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3 observations following the Dallas Mavericks’ loss to the Boston Celtics, 109-103

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A missed opportunity at home

NBA: Boston Celtics at Dallas Mavericks Jerome Miron-USA TODAY Sports

The Dallas Mavericks (18-9) fell at home to the Boston Celtics (18-7) Wednesday night, 109-103. Kemba Walker paced Boston, scoring early and late, pouring in 32 points. Kristaps Porzingis had another double double in defeat, scoring 23 and grabbing 13 rebounds.

Each team opened the game rusty, with neither Dallas nor Boston unable to connect on any shots. A pair of Kristaps Porzingis drive-and-kicks let the Mavericks take an early 6-3 lead which quickly ballooned to a 13-5 lead. After a Celtics timeout, Kemba Walker caught fire and took tempo away from the Mavericks. A broad based team effort kept Dallas in the game in the first, while Walker paced the Celtics with 16 points. After 12 minutes, each team ended up with 29 points.

The choppy feel of the game continued into the second quarter, with Boston taking a quick lead only for the Mavericks to rally back. The teams traded baskets for most of the quarter, with Dallas finally creating a broader scoring margin half way through the frame. With big threes from Porzingis and Tim Hardaway Jr. following stellar defense on the Celtics, it looked like the Mavericks might run away with the game, going up 10. Boston responded with an 8-0 run in the final minutes of the frame to make it uncomfortable. Maxi Kleber and Tim Hardaway Jr. helped give Dallas some wiggle room at the half with some free throws and a three pointer. The Mavericks led 55-50 after two quarters.

The Celtics tied the game almost immediately to start the third frame. But a Porzingis three, Powell dunk, Hardaway lay in, and another Porzingis post up boosted Dallas ahead by nine points. Once again, it looked like Dallas was in firm control. The Mavericks held a 5-7 point lead for a good portion of the quarter before a Tatum three and a dumb Dwight Powell tech resulting in a Boston free throw got the Celtics back in the contest. The Maverick offense somehow got even sloppier and Boston took advantage, getting ahead late and taking a 76-73 lead into the fourth.

Dallas quickly tied the game a minute into the fourth, but the Celtics ground out a 8 point advantage in the first six minutes. The Mavericks simply could not hit shots. Tim Hardaway Jr. and Jalen Brunson continued really rough shooting performances from the field. After another Hardaway brick from distance (where he looked off an open Porzingis), Kemba Walker broke out of his slump to nail a three for his first points since the opening quarter to put the Celtics up nine with around five minutes remaining. Brunson would answer with a three of his own, but then lost the ball repeatedly. The Celtics extended to a double digit lead with four minutes remaining. Seth Curry made it interesting late with a scoring flurry, but no other Mavericks could hit shots. In the scramble of the final minute, Ryan Broekhoff came off the bench to hit a three and a pair of foul shots, but it was not enough to rally. Dallas loses at home again, 109-103.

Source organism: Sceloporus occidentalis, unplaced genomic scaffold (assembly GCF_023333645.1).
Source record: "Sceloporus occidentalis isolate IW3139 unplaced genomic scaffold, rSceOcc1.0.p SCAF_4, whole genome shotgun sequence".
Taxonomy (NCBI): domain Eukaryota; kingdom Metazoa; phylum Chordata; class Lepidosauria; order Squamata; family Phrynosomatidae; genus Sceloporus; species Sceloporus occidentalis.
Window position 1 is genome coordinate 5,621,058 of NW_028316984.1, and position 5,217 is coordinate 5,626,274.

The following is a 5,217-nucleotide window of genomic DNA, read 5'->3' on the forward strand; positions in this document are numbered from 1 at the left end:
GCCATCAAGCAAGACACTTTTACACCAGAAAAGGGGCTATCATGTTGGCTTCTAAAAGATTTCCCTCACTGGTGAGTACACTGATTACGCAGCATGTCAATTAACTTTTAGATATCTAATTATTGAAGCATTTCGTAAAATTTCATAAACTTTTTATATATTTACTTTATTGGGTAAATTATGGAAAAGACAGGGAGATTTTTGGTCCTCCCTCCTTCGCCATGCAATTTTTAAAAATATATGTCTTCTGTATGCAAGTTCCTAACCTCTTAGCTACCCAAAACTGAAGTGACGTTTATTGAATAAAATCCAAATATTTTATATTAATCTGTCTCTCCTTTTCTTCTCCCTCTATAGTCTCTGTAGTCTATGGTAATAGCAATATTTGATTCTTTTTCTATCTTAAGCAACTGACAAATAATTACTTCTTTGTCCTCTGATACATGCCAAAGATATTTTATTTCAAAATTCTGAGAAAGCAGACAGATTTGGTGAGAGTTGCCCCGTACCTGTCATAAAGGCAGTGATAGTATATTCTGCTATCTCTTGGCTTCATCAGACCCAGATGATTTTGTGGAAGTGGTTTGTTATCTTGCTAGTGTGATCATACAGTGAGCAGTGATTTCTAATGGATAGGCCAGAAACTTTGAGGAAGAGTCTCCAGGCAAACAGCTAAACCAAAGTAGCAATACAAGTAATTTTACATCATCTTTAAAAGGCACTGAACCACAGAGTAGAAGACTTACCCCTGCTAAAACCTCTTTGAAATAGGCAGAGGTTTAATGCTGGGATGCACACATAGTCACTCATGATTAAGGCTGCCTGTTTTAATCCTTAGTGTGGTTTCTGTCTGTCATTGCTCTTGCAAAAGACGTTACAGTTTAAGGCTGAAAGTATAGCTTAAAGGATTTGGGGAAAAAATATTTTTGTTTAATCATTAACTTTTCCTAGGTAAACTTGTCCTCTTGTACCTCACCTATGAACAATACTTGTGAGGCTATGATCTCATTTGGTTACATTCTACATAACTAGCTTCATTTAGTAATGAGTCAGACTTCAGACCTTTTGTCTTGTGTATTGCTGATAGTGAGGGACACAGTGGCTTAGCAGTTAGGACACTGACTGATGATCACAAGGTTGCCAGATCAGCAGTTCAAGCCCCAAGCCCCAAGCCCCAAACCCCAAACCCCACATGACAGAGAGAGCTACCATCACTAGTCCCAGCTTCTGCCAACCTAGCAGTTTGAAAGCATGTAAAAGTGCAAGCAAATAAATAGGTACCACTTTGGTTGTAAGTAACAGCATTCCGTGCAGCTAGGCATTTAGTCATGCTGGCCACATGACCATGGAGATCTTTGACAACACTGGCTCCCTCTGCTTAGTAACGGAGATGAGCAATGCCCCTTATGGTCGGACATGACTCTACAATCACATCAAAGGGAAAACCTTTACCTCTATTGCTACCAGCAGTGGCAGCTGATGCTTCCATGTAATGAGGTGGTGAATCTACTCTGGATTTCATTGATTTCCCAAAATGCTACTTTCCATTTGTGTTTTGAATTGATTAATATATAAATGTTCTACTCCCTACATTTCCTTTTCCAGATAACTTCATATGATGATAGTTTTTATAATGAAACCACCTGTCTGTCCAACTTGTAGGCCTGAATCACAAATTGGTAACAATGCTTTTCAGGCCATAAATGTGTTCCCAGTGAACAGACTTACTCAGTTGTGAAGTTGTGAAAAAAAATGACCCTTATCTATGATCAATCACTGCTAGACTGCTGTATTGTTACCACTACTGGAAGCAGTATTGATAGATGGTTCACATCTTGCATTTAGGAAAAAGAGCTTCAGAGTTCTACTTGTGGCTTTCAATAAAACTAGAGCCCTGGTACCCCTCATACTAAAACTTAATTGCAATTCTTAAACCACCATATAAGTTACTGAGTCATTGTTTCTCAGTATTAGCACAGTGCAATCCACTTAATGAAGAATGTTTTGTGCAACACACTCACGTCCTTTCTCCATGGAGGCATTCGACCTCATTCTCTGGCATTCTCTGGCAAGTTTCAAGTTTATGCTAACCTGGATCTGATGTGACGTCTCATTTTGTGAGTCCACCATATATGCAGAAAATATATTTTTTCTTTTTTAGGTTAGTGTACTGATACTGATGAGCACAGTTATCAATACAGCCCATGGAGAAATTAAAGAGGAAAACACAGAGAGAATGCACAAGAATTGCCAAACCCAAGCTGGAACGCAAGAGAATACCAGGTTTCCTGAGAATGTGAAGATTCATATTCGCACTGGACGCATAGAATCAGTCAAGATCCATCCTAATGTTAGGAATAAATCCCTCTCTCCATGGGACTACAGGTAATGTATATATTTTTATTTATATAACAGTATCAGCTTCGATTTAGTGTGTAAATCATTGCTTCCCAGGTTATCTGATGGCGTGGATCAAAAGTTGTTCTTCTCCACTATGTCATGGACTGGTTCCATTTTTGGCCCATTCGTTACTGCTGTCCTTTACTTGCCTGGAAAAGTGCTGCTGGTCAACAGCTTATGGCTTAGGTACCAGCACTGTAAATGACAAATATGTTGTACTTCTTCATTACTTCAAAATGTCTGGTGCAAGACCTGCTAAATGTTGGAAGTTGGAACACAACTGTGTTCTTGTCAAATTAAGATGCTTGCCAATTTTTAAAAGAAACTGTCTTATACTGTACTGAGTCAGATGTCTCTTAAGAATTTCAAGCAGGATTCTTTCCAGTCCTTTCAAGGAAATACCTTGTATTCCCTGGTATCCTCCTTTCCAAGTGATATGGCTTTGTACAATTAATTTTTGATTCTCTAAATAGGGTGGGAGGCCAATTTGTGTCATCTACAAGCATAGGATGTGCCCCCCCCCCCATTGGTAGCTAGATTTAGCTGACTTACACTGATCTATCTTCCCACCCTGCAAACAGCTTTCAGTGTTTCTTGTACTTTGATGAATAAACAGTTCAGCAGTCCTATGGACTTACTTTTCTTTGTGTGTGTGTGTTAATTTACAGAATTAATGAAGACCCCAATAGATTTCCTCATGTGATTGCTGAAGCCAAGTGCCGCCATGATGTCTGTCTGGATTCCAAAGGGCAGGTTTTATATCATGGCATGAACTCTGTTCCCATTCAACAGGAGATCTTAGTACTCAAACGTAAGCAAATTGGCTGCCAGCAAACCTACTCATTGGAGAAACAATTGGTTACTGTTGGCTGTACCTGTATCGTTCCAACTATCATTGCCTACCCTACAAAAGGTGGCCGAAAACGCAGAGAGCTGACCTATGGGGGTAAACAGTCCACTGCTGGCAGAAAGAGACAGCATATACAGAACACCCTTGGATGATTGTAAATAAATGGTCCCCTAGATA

Now, some additional thoughts:

Sometimes shots just won’t go down

Dallas as a team shot 39% from the floor over all, including 43% from inside the arc and 35% from beyond it. The Celtics play rangy defense, the shots wouldn’t fall for any player, and it’s really as simple as that.

There’s not much point in singling out players since we can all see the box score. I suppose it would make sense to get Seth Curry more looks but honestly in the flow of the game, there’s not much Dallas can do. Rick Carlisle preaches process and considering the team’s won 66% of their games, it’s best not to over react.

Kristaps Porzingis is doing his part

The shooting is going to come, it just will. One day he’s going to have 40 points on 21 shots and we’ll all guffaw. Everything else though, is rounding into form. His attacks off the dribble are incredible, he looks so much more calm than he did even two weeks ago. The post up moves! I’ve killed him for weeks for some of these attempts and tonight against the Celtics he put some of those complaints to bed.

The rim defense and the rebounding were top notch too. Records show he only had three blocks, but he altered many more. Just an outstanding game.

Justin Jackson, what would you say you do here?

It’s not fair to pick on one guy, I know that. I could talk about Brunson’s really strange fourth quarter turnovers or Tim Hardaway’s amazing ability to brick shot after shot. But instead I’m going to focus on Justin Jackson.

He’s 6’9” and put on a good amount of muscle this summer. He has basketball skills. But unless his three point shot is falling, he doesn’t do anything. Defensively he’s a mess and makes lazy gambles that are a key reason why he doesn’t play more. That he gets beat to the basket like he’s not even there is maddening enough, as he’s a big human. But what really gets me is some of the crap he does in defensive transition. There was one play in the third tonight where Jayson Tatum got a defensive board. For some reason, Jackson got a wild hair and tried to sneak in for a steal. Tatum saw and pushed and the resulting cross matches on defense (as I’m pretty sure Tatum was Jackson’s man) resulted in everyone on Dallas matching up with the wrong guy and Tatum buried an open three.

I’m sure he’ll have better moments. He’s had some this season, but that play was one of many small plays the entire team goofed on that resulted in them losing what was a winnable contest.

Here’s the postgame podcast, Mavs Moneyball After Dark. If you can’t see the embed below “More from Mavs Moneyball”, click here. And if you haven’t yet, subscribe by searching “Mavs Moneyball podcast” into your favorite podcast app.